On a day when I was dealing with a vexatious situation, I spent some time talking about it with my sweetheart. Gary is a great thinking partner, adept at asking questions and offering insights (in a non-advicey kind of fashion) that help me find a path through the muddle at hand, whether it’s a tangle of words in something I’m writing, a stuck place I’ve gotten to in a piece of artwork, or the challenges that come up in having a ministry that doesn’t fit a specific mold. I don’t remember precisely what was vexing me on this particular day—I have some recollection I was struggling with an institutional system, which means it was probably either the church or the publishing industry—but I do remember some words that Gary offered as we finished our conversation. “The thing to remember here, Jan,” he said, “is that I am on your side.”
Having somebody on our side, somebody whose sidefulness doesn’t require that we always agree with them or bend ourselves to their agenda, is a remarkable gift. My experience of this with my sweetheart provides something of a glimpse into what Jesus is offering to his disciples in this Sunday’s Gospel lection, John 14.15-21. Jesus’ words in this passage immediately follow our Gospel lection from last week. He and the disciples are still at the table, lingering as Jesus speaks the crucial words he feels pressed to offer his friends before he is taken from them. We see again the depth of Jesus’ desire for them to understand how he means for them to abide with him after he is gone. In this passage he tells them that he “will ask the Father, and he will give you another Advocate, to be with you forever. This,” he continues, “is the Spirit of truth….”
In his commentary on John’s Gospel, D. Moody Smith notes that parakletos, the Greek word commonly translated as Advocate (the New Revised Standard Version offers “Helper” as an alternative), “means literally one called to the side of, an advocate or an attorney.” As Smith suggests, however, the context of this passage indicates that this parakletos—often called the Paraclete in English—“does not function so much to advocate the disciples’ cause before God as to mediate the presence of Jesus to the disciples.” This Paraclete will do more than help out the disciples in the wake of Jesus’ death; the Paraclete will sustain and make possible their ongoing relationship with him.
Jesus tells them that they will know this Advocate because “he abides with you, and he will be in you.” There it is again, that word abides—from the Greek meno, as we noted last week. Jesus is at pains to impress upon them the fact of this abiding, and how it will happen: he tells them not only that the Paraclete will be in them, but also that he will be in the Father, the disciples will be in him, and he will be in them.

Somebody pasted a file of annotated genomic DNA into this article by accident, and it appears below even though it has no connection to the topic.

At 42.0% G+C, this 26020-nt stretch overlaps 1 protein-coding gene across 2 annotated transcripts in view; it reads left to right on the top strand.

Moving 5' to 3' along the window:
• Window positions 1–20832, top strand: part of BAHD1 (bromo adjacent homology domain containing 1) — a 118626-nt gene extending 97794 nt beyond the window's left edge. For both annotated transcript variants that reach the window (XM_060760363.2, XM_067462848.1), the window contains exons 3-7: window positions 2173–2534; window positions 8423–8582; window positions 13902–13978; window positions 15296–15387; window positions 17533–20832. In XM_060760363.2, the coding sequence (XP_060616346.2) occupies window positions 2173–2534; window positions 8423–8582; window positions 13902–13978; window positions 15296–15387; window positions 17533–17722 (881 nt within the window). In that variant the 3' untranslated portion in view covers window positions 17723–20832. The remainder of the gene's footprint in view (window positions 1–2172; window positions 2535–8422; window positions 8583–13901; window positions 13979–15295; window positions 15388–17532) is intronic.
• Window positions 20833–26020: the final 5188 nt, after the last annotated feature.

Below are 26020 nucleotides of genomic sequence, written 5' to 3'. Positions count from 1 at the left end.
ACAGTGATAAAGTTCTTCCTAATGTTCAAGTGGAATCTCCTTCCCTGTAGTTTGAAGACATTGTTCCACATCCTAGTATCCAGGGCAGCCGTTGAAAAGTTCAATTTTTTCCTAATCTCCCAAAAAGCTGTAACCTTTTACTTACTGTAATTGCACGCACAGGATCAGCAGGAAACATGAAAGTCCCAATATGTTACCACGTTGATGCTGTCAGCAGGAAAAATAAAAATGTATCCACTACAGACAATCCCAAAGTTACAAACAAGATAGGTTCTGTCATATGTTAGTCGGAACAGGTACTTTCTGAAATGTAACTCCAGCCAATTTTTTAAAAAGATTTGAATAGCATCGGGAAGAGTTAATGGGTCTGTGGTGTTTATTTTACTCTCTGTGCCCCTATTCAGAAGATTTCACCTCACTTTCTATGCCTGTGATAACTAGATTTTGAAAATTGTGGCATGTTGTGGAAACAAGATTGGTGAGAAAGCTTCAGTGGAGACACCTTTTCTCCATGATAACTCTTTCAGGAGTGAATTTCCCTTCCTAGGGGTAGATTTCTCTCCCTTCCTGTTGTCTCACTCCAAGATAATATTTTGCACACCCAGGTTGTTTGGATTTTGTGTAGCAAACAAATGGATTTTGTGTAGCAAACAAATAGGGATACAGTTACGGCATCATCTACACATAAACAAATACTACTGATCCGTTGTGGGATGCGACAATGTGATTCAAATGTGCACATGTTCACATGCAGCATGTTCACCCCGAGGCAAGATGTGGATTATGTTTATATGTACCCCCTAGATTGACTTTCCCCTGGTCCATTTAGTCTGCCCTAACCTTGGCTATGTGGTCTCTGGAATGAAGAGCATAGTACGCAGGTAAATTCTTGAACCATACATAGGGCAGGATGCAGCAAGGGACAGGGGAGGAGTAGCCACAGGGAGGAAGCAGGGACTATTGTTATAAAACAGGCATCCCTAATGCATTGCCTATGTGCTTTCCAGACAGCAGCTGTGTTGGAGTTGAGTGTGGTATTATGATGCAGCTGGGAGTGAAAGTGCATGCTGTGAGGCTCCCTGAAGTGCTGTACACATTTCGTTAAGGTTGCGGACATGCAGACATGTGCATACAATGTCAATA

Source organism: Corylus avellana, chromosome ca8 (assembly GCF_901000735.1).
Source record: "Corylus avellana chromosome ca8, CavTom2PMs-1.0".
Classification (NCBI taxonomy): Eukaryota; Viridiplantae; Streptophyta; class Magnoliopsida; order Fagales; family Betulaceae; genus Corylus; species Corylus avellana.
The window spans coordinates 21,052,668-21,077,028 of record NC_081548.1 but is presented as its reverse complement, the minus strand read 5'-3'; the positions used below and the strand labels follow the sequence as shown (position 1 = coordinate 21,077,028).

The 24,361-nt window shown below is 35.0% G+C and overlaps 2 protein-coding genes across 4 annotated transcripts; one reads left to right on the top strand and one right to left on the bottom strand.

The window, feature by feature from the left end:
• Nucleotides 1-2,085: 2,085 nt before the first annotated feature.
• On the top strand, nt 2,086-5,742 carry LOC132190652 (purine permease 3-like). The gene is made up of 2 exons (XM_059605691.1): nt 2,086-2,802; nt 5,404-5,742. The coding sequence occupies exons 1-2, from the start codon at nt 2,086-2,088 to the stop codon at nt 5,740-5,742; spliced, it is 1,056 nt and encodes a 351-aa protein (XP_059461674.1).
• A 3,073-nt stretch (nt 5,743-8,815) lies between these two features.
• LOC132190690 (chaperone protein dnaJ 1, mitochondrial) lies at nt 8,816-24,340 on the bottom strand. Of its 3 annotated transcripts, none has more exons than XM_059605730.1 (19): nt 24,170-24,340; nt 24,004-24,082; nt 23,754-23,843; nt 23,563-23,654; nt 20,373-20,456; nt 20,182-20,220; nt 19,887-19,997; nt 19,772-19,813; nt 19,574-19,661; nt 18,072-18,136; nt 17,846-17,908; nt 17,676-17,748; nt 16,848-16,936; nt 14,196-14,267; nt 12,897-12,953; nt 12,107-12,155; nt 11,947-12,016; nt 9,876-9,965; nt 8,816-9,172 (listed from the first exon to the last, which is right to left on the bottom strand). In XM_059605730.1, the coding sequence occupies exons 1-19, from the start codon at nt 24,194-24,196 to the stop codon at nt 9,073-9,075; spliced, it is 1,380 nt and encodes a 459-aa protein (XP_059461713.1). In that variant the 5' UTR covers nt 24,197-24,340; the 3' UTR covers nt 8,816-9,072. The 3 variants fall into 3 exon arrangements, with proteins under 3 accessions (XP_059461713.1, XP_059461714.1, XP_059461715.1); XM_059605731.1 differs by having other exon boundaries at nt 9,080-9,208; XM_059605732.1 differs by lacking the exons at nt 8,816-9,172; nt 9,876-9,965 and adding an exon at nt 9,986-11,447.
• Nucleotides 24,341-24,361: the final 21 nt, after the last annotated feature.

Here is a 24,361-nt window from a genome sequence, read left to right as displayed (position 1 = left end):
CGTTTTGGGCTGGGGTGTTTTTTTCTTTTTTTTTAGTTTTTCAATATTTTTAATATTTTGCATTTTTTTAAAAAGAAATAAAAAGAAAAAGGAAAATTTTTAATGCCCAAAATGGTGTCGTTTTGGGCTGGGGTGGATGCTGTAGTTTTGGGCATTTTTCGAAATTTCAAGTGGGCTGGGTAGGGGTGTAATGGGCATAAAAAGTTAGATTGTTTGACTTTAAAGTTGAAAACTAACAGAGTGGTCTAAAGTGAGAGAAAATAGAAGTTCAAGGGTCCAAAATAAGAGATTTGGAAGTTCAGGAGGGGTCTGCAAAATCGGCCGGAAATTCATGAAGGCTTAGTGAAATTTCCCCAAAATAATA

That’s a whole lot of shared indwelling going on, a plethora of mutual meno-ing. It’s this kind of passage that has made John’s Gospel so appealing to mystics across the ages. With John’s intensely spiritual style, it sometimes becomes a challenge, in reading his Gospel, to keep one’s feet on the ground, or one’s head above water—pick your own metaphor, John offers a host of his own. John’s Gospel is a wonder in part for this very reason, that he drenches us with words that draw us into spiritual depths. He always means for us to see, however, the bedrock beneath it all, the response that a life in the Spirit calls us to make.
As any good mystic knows, being in relationship with Christ does not mean forever wallowing around in this mutual, mystical indwelling that takes place among God, Jesus, the Spirit, and us. Abiding with Christ is a wonder and a gift of grace, but it’s not a perpetual feel-good fest. There at the table, Jesus emphasizes that being in relationship with him, and receiving the Advocate, compels us to a concrete response in the world; in fact, we can take Jesus’ words to mean that his sending of the Advocate is contingent upon the disciples’ actions. “If you love me,” Jesus says at the outset of this passage, “keep my commandments.” He will say it again in a similar fashion at the end of the text: “They who have my commandments and keep them are those who love me; and those who love me will be loved by my Father, and I will love them and reveal myself to them.”
When it comes to Jesus giving commandments in the Gospel of John, this is what he has to say:
I give you a new commandment, that you love one another. Just as I have loved you, you also should love one another. By this everyone will know that you are my disciples, if you have love for one another. (13.34, 35)
This is my commandment, that you love one another as I have loved you. No one has greater love than this, to lay down one’s life for one’s friends. You are my friends if you do what I command you…. I am giving you these commands so that you may love one another. (15.12-14, 17)
Living with Jesus challenges us to love not only him but also those whom he sends to us. And perhaps this is the real gift and intent of the Spirit, the Helper and Advocate whom he promised to send to the disciples: that the Spirit will sustain us as we live into the love to which Christ calls us, even when, and especially when, it means abiding with those whom we’d rather build walls against.
Jesus’ words this week have me wondering who might need me to say the words that Gary offered me on that vexatious day: I am on your side. Who might need to hear those words from you?
May you know the challenging peace of the One who is on your side and who is within you.